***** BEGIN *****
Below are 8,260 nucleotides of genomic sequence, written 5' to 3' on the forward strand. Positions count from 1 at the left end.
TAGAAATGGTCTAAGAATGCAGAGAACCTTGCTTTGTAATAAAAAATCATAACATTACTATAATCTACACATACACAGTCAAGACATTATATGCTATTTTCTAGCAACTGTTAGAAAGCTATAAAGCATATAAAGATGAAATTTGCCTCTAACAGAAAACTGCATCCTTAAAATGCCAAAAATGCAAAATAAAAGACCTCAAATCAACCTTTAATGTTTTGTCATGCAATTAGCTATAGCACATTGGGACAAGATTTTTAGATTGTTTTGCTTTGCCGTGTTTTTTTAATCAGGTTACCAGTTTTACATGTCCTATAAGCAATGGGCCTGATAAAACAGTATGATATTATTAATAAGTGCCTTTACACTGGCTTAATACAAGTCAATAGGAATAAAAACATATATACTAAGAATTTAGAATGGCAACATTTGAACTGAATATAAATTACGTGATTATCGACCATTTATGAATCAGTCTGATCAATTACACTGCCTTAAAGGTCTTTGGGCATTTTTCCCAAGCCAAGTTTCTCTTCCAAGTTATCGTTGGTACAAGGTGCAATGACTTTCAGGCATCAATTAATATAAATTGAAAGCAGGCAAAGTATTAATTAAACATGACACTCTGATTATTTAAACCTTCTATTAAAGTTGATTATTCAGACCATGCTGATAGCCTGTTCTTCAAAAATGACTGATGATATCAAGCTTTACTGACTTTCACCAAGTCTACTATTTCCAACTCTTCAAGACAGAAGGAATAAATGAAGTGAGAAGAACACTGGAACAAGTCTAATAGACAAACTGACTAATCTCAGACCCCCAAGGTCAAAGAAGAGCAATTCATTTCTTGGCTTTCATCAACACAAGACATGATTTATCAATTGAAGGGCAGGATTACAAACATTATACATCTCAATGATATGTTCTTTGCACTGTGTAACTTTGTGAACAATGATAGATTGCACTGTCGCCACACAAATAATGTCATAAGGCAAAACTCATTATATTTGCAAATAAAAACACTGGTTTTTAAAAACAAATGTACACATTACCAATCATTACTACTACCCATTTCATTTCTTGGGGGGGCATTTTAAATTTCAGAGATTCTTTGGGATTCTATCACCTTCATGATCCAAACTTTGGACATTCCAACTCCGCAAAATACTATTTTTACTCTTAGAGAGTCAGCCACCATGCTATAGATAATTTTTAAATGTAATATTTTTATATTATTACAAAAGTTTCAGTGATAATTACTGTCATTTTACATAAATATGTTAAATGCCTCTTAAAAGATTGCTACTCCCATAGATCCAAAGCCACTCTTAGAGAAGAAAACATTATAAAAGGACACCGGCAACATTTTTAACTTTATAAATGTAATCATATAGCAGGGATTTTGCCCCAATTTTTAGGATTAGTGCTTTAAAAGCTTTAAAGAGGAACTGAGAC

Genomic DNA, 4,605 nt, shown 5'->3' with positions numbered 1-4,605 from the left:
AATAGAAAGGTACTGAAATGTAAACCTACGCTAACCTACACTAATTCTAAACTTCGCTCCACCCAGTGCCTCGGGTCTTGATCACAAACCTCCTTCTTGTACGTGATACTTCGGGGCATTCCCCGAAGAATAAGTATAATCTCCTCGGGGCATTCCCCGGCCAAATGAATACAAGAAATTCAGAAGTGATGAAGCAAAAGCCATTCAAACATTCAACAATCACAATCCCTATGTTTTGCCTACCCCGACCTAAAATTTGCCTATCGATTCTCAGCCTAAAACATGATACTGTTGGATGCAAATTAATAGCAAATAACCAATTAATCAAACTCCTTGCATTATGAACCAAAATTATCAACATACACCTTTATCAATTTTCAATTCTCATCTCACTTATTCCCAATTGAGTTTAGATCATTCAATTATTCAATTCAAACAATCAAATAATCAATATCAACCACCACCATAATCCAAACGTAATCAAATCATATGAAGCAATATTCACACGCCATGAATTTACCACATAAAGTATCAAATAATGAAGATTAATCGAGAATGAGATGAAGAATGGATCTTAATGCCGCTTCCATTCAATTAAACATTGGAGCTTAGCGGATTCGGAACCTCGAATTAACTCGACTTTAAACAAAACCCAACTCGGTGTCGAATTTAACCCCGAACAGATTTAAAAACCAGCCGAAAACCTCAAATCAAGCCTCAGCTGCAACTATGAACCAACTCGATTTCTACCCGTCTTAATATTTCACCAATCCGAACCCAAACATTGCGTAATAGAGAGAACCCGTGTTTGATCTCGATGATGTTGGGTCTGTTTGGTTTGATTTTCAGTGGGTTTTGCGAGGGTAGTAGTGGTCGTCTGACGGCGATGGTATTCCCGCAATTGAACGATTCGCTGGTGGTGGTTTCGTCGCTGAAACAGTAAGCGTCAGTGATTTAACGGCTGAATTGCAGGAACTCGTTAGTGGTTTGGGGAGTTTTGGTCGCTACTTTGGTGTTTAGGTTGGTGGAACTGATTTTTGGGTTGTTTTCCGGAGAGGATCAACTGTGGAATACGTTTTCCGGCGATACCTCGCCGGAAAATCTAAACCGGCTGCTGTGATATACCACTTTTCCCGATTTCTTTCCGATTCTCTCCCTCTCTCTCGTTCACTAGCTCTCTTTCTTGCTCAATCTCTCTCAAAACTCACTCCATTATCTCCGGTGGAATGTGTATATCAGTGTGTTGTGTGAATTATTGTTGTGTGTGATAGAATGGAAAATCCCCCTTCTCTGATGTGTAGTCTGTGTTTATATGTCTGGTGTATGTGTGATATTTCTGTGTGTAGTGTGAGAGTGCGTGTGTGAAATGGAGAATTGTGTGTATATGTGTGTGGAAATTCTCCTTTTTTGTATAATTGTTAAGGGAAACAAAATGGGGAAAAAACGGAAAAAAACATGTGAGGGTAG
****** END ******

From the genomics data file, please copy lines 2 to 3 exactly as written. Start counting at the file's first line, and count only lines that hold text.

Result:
TAGAAATGGTCTAAGAATGCAGAGAACCTTGCTTTGTAATAAAAAATCATAACATTACTATAATCTACACATACACAGTCAAGACATTATATGCTATTTTCTAGCAACTGTTAGAAAGCTATAAAGCATATAAAGATGAAATTTGCCTCTAACAGAAAACTGCATCCTTAAAATGCCAAAAATGCAAAATAAAAGACCTCAAATCAACCTTTAATGTTTTGTCATGCAATTAGCTATAGCACATTGGGACAAGATTTTTAGATTGTTTTGCTTTGCCGTGTTTTTTTAATCAGGTTACCAGTTTTACATGTCCTATAAGCAATGGGCCTGATAAAACAGTATGATATTATTAATAAGTGCCTTTACACTGGCTTAATACAAGTCAATAGGAATAAAAACATATATACTAAGAATTTAGAATGGCAACATTTGAACTGAATATAAATTACGTGATTATCGACCATTTATGAATCAGTCTGATCAATTACACTGCCTTAAAGGTCTTTGGGCATTTTTCCCAAGCCAAGTTTCTCTTCCAAGTTATCGTTGGTACAAGGTGCAATGACTTTCAGGCATCAATTAATATAAATTGAAAGCAGGCAAAGTATTAATTAAACATGACACTCTGATTATTTAAACCTTCTATTAAAGTTGATTATTCAGACCATGCTGATAGCCTGTTCTTCAAAAATGACTGATGATATCAAGCTTTACTGACTTTCACCAAGTCTACTATTTCCAACTCTTCAAGACAGAAGGAATAAATGAAGTGAGAAGAACACTGGAACAAGTCTAATAGACAAACTGACTAATCTCAGACCCCCAAGGTCAAAGAAGAGCAATTCATTTCTTGGCTTTCATCAACACAAGACATGATTTATCAATTGAAGGGCAGGATTACAAACATTATACATCTCAATGATATGTTCTTTGCACTGTGTAACTTTGTGAACAATGATAGATTGCACTGTCGCCACACAAATAATGTCATAAGGCAAAACTCATTATATTTGCAAATAAAAACACTGGTTTTTAAAAACAAATGTACACATTACCAATCATTACTACTACCCATTTCATTTCTTGGGGGGGCATTTTAAATTTCAGAGATTCTTTGGGATTCTATCACCTTCATGATCCAAACTTTGGACATTCCAACTCCGCAAAATACTATTTTTACTCTTAGAGAGTCAGCCACCATGCTATAGATAATTTTTAAATGTAATATTTTTATATTATTACAAAAGTTTCAGTGATAATTACTGTCATTTTACATAAATATGTTAAATGCCTCTTAAAAGATTGCTACTCCCATAGATCCAAAGCCACTCTTAGAGAAGAAAACATTATAAAAGGACACCGGCAACATTTTTAACTTTATAAATGTAATCATATAGCAGGGATTTTGCCCCAATTTTTAGGATTAGTGCTTTAAAAGCTTTAAAGAGGAACTGAGAC

Genomic DNA, 4,605 nt, shown 5'->3' with positions numbered 1-4,605 from the left: